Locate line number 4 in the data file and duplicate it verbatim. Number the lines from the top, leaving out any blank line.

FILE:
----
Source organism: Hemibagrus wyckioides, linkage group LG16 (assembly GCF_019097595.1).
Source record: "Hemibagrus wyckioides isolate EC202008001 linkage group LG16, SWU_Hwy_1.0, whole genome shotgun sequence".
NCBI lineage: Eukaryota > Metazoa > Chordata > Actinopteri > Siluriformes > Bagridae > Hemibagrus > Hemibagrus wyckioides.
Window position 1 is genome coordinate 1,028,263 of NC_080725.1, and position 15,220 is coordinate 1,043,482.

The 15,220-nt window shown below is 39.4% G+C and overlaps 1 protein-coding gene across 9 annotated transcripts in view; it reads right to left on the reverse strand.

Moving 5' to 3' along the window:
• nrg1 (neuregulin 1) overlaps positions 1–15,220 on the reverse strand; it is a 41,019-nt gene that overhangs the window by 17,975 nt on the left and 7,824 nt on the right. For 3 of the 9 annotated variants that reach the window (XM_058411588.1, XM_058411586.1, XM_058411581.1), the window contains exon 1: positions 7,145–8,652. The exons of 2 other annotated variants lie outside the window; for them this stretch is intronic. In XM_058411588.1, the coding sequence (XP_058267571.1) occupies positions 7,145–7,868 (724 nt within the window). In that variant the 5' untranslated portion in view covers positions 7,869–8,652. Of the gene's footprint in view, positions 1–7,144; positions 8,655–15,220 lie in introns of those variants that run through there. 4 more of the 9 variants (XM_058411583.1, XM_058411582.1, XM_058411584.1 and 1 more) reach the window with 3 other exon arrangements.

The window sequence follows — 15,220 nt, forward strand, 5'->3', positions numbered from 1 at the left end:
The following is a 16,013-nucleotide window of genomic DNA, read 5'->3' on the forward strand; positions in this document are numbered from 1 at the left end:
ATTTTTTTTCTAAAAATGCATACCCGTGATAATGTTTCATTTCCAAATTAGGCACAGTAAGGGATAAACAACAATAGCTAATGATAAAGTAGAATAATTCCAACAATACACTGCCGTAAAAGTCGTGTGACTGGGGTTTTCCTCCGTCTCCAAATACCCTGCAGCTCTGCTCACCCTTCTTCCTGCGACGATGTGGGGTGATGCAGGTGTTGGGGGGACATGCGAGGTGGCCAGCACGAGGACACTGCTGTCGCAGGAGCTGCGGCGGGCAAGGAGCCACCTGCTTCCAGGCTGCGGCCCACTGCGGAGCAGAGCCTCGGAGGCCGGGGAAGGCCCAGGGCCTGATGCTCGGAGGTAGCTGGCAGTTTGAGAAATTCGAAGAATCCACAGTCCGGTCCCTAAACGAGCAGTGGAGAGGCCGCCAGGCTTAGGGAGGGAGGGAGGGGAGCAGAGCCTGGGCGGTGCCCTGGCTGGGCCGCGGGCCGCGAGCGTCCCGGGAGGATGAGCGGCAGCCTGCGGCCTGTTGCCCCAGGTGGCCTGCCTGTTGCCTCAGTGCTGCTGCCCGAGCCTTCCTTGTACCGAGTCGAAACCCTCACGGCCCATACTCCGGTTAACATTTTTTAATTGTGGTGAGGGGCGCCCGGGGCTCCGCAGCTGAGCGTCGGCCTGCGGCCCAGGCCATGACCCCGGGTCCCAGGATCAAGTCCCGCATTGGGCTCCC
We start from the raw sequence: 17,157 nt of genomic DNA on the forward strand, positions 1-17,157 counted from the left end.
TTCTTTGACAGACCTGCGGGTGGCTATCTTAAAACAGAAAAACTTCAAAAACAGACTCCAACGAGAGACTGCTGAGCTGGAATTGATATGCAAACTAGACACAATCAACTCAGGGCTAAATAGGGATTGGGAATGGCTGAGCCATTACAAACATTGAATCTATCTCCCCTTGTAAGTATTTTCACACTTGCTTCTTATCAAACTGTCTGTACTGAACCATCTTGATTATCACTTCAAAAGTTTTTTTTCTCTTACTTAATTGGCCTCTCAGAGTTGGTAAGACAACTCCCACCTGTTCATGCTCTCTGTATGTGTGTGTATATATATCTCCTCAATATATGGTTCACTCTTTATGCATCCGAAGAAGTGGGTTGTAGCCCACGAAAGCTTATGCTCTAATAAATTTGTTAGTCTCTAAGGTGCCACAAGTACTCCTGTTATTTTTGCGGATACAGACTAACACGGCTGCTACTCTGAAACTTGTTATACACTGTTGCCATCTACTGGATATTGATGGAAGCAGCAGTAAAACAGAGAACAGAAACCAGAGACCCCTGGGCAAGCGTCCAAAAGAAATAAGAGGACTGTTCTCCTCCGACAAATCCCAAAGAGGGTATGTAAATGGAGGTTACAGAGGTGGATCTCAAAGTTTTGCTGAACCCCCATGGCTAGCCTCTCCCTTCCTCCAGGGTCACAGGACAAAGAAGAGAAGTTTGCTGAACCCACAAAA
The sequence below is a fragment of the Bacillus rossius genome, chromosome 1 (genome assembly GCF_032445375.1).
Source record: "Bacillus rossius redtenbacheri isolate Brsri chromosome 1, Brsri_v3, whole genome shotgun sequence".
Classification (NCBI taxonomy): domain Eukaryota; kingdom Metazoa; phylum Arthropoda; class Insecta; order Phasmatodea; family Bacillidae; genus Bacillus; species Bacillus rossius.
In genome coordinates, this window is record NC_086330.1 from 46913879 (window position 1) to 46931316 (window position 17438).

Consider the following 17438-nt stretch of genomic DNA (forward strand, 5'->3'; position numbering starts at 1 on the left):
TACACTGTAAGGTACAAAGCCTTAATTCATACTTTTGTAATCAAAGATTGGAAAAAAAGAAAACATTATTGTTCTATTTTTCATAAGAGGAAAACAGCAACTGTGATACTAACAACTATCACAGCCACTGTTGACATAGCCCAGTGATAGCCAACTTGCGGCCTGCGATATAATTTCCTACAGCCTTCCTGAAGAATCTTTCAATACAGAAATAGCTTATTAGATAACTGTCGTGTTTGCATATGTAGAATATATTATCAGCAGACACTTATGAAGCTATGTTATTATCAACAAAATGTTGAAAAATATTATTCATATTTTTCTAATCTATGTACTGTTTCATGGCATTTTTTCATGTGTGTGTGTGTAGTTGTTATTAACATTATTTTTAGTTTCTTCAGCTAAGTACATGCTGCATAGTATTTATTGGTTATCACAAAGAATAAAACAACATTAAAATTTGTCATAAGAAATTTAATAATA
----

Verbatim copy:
Window position 1 is genome coordinate 1,028,263 of NC_080725.1, and position 15,220 is coordinate 1,043,482.